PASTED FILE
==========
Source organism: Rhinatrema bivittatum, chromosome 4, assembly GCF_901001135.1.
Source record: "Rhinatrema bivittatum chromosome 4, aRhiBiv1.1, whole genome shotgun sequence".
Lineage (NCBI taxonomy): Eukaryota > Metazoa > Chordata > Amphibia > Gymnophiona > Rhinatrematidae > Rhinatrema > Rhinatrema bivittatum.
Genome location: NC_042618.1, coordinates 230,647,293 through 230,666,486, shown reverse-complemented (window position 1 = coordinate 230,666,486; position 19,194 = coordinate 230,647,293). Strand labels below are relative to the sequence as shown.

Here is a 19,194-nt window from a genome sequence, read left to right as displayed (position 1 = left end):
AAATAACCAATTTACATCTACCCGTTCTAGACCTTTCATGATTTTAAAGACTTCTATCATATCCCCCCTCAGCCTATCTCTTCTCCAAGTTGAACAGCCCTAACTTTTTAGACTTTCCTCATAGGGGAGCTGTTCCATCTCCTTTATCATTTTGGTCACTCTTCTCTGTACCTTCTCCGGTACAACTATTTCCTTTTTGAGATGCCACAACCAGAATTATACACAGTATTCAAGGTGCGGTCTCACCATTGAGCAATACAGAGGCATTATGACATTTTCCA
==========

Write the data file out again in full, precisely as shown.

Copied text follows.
Source organism: Rhinatrema bivittatum, chromosome 4, assembly GCF_901001135.1.
Source record: "Rhinatrema bivittatum chromosome 4, aRhiBiv1.1, whole genome shotgun sequence".
Lineage (NCBI taxonomy): Eukaryota > Metazoa > Chordata > Amphibia > Gymnophiona > Rhinatrematidae > Rhinatrema > Rhinatrema bivittatum.
Genome location: NC_042618.1, coordinates 230,647,293 through 230,666,486, shown reverse-complemented (window position 1 = coordinate 230,666,486; position 19,194 = coordinate 230,647,293). Strand labels below are relative to the sequence as shown.

Here is a 19,194-nt window from a genome sequence, read left to right as displayed (position 1 = left end):
AAATAACCAATTTACATCTACCCGTTCTAGACCTTTCATGATTTTAAAGACTTCTATCATATCCCCCCTCAGCCTATCTCTTCTCCAAGTTGAACAGCCCTAACTTTTTAGACTTTCCTCATAGGGGAGCTGTTCCATCTCCTTTATCATTTTGGTCACTCTTCTCTGTACCTTCTCCGGTACAACTATTTCCTTTTTGAGATGCCACAACCAGAATTATACACAGTATTCAAGGTGCGGTCTCACCATTGAGCAATACAGAGGCATTATGACATTTTCCA